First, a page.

The quiet resistance of a Palestinian village

The quiet resistance of a Palestinian village
Life in Battir — Photographer Pauline Beugnies visits Battir: one of the last Palestinian villages that is not yet cut off from Jerusalem by the separation wall.

Situated in one of the world’s most volatile regions, the Palestinian village of Battir occupies a unique position in the West Bank. 

During the 1948 Arab-Israeli War, when most residents had fled Battir, a man named Mustafa Hassan and several others stayed behind, lighting candles in the houses at night to make it look as though the village was inhabited. They did this in the hope that it would prevent an attack from the Israeli side. 

Hassan then negotiated an agreement with the Israeli Defence Minister about the demarcation line  – known as the ‘Green Line’ – which runs directly through the village, maintaining that if the inhabitants of Battir respected the Israeli railway line they would not construct a border. The agreement has stuck ever since, and Battir remains one of the last Palestinian villages that is not yet cut off from Jerusalem by the separation wall.

“The situation of Battir is quite unique in the West Bank as inhabitants can cultivate and access their land over the Green Line, the only official and internationally recognised border that marks the Armistice line following the 1948 Arab-Israeli War,” says Belgian photographer Pauline Beugnies, whose project Battir, The Green Intifada focuses on the region.

Beugnies was studying Arabic in Cairo, Egypt – where she lived for five years – when she befriended Hassan Muamer. Hassan was studying engineering in Cairo at the time and Beugnies remembers how he used to proudly show her videos of his hometown, Battir. Although Beugnies had been to Palestine a couple of times before, she visited Battir for the first time in 2010 with him, before revisiting later that year with her mum and sister. By that time, she knew she wanted to do a story there. 

“The land conflict in Battir is so clear, yet subtle,” Beugnies tells Huck. “It’s not obvious like the wall in Bethlehem, but in Battir there’s something more human about it and I guess the resistance is also greener, so it’s very peaceful.”

Shortly after her second visit, the Egyptian revolution began and Beugnies was preoccupied with documenting the unrest there. Returning to Battir several times as both traveller and photographer, Beugnies found a deeper attachment to the place, and soon began forming her own relationships. This was helped by the fact she’d been studying Arabic.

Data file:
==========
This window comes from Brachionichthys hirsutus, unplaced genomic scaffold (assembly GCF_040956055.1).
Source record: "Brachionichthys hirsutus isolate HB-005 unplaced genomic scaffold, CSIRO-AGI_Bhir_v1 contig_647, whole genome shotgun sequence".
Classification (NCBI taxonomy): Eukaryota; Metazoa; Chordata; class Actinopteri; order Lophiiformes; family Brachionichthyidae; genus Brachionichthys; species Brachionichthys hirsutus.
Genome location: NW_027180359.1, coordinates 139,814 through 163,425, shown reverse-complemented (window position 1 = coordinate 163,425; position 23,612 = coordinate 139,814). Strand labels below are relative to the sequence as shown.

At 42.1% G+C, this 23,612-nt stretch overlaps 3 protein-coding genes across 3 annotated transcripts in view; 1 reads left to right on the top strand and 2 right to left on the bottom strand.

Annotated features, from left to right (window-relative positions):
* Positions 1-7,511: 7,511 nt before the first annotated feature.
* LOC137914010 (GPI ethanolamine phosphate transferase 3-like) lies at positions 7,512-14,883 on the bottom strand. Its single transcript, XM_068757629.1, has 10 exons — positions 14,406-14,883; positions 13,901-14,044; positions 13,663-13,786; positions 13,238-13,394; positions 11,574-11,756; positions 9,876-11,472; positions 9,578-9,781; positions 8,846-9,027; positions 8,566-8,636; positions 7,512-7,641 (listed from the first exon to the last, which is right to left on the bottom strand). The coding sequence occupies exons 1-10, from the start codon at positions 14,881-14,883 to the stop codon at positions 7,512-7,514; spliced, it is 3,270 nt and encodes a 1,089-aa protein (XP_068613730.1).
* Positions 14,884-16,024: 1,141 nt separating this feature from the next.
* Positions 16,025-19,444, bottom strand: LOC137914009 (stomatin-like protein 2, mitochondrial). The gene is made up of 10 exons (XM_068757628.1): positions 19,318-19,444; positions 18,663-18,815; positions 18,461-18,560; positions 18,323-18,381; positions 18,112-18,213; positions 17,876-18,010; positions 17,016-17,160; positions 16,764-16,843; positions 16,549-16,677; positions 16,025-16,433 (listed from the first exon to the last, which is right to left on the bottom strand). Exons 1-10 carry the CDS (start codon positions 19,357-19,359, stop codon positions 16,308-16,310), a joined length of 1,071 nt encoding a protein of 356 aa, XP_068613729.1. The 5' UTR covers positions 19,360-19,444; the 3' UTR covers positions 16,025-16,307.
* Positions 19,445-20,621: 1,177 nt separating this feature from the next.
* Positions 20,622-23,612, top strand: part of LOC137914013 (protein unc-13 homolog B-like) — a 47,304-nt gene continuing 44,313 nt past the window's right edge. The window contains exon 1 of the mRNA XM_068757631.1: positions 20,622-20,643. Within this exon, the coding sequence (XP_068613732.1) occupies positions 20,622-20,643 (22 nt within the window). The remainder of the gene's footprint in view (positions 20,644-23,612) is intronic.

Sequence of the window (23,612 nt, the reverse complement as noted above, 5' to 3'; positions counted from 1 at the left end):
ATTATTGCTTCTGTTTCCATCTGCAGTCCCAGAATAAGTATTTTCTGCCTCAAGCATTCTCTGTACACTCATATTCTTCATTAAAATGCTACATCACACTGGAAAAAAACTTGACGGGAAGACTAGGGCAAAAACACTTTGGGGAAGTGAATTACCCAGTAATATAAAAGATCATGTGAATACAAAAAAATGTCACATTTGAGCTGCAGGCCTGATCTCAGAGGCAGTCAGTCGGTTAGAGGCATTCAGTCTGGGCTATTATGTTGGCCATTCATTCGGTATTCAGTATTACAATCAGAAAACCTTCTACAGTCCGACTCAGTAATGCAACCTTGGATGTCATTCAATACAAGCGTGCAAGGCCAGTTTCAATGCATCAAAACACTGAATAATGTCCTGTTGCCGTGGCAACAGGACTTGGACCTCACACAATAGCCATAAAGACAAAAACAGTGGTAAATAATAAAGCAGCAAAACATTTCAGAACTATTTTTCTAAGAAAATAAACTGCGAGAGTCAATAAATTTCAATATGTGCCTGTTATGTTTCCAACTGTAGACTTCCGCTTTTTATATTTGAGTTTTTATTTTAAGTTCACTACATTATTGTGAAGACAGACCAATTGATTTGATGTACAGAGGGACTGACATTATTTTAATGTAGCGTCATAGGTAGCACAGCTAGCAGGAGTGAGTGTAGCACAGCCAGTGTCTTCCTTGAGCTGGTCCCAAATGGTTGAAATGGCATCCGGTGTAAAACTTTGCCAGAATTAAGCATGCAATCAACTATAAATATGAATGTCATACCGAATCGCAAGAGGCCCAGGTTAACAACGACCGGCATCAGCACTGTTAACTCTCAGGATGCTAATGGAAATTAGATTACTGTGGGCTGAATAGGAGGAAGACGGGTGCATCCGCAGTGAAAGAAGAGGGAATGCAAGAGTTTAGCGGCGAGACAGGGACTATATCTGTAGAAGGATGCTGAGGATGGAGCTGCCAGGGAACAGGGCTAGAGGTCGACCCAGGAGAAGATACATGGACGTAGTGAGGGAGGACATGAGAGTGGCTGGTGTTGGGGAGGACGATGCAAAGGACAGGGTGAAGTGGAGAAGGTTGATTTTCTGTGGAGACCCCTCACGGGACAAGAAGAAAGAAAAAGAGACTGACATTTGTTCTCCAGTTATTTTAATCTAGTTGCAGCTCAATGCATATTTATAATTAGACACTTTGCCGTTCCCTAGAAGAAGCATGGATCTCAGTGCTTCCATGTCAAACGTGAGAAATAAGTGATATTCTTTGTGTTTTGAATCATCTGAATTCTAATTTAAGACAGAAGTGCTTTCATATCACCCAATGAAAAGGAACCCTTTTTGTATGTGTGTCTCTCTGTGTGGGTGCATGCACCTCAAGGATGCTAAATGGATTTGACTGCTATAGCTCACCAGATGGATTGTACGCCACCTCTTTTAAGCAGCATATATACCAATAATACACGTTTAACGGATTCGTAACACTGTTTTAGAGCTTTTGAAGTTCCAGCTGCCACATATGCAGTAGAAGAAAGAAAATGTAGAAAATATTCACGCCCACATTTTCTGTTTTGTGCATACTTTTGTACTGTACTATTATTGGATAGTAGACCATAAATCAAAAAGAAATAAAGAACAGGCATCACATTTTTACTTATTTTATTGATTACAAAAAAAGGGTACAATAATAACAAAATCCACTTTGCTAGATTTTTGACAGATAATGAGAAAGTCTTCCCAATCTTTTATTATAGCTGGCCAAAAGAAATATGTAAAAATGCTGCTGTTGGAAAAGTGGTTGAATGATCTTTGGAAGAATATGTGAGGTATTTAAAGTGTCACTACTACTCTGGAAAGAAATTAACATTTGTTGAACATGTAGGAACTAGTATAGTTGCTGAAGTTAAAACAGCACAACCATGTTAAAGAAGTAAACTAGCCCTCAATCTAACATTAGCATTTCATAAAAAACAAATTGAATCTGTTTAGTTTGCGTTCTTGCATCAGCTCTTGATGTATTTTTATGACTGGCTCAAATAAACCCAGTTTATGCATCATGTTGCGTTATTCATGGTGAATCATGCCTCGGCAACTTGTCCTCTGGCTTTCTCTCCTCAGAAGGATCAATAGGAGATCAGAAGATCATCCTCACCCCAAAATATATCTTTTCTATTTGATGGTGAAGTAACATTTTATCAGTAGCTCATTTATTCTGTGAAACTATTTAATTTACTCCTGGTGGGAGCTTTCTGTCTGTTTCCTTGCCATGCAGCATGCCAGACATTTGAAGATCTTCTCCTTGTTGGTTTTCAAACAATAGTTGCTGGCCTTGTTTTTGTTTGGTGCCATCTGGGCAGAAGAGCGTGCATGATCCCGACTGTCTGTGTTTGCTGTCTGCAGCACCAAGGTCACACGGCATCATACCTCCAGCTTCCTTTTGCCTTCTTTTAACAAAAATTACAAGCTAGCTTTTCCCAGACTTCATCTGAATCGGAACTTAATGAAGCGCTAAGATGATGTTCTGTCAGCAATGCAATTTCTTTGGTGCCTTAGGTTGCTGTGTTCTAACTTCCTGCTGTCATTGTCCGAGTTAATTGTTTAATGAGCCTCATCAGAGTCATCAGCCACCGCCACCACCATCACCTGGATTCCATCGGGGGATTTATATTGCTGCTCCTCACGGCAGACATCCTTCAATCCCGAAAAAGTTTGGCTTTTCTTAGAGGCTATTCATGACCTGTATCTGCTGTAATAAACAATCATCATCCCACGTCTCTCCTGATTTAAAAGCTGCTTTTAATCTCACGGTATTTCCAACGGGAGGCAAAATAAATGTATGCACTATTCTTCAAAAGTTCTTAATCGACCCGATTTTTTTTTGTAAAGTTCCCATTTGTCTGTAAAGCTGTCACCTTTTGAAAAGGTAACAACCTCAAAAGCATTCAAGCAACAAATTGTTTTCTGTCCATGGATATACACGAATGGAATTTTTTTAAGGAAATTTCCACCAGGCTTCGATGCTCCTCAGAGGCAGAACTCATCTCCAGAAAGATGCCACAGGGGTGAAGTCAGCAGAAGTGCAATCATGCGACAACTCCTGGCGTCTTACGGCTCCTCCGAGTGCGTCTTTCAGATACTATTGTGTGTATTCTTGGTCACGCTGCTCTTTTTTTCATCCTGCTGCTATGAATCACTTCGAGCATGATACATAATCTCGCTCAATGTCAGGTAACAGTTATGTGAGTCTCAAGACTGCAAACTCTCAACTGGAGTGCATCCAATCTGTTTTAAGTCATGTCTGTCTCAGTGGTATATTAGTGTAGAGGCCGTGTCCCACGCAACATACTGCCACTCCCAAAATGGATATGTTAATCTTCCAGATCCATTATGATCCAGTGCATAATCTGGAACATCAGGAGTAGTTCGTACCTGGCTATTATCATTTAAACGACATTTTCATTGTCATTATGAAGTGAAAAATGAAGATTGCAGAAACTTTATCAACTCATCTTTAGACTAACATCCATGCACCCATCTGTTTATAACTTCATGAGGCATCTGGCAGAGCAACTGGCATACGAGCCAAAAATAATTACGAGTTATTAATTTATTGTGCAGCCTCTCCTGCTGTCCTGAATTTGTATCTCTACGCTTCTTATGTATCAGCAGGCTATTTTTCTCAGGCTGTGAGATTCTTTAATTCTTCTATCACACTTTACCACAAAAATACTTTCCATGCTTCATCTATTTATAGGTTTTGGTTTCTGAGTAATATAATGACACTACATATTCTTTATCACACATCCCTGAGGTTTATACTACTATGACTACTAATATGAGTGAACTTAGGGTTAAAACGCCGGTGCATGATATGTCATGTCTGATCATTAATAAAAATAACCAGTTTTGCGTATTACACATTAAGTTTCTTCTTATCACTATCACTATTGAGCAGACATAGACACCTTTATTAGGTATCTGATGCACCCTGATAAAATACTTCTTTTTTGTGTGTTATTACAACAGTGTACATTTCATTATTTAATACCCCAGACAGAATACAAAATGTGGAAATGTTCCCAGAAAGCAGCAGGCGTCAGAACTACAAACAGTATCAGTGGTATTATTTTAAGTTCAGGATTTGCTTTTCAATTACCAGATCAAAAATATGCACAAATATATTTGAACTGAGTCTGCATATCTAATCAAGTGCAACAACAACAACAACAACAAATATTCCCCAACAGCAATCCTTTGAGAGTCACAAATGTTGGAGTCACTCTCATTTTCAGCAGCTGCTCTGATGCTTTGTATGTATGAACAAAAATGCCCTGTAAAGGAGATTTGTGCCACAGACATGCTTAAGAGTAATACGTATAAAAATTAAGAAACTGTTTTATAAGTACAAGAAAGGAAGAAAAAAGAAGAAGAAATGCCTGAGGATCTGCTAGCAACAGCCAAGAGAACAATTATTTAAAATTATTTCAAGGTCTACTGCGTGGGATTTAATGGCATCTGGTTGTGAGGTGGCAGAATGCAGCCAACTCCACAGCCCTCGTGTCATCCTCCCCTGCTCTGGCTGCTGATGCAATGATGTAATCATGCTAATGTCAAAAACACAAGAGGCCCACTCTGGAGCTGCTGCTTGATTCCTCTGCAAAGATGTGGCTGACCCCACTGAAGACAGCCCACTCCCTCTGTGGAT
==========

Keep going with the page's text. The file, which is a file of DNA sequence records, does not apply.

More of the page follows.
“I was not so good after a year at school, but thanks to being a photographer, I’m always hanging out with people so I got to learn the language that way – with the course then with the practice,” she explains.

“I spoke Egyptian Arabic, which was really funny for the people there. I think they liked me more for that because I was this white girl speaking Egyptian Arabic. So I connect with people like that, but of course, in the beginning, I was with Hassan so I had the best guide and he was introducing me to people. I was staying in his home so it’s very different. I was not a stranger, I was half a stranger, let’s say.”

At the time, the inhabitants of Battir were fighting for the protection of the region’s ancient olive groves, terraces and irrigated gardens that make it such a unique place. Eventually, they won the fight and in 2014, Battir was listed as a UNESCO World Heritage site.

Beugnies says that while the land is largely unused as inhabitants are forbidden to build on it and trade like they used to, there is an influx of visitors. Residents – along with the Ecological Museum, a citizens’ initiative – are now working together to encourage sustainability and organise hiking trails. They believe that if the land is used by Palestinians, it will be more difficult for Israel to purchase or confiscate parts of it to build the wall or expand Israeli settlements.

“What was really beautiful for me to see was that this initiative came from the people, to the people,” says Beugnies. “It found the support on an international level afterwards, but the spark, the energy, the will came from the people.”

“If you look back, the first time I went in 2010, almost nobody was going there and now almost 10 years later people are going there, so they successfully managed to make Battir a place that you visit when you go to the area.”

Shooting on Hasselblad, Beugnies had the benefit of slowing down to match the gentle pace of village life. Through her intimate access, we see a different side to the conflict – one that is strikingly at odds with the typical scenes of violence that dominate media coverage of the region.

“I could feel that people were proud of being from this village; they were ready to resist and the village was about to win a big fight against the wall being built there,” reflects Beugnies. “That all happened when I was taking pictures there. You can sense this quiet resistance, a way of saying, ‘We are here, we are not going anywhere. This is our village and this is the beautiful place we live in,’ and I hope this somehow comes through in my pictures.” 

See more of Pauline Beugnies’ work on her official website, or follow her on Instagram.

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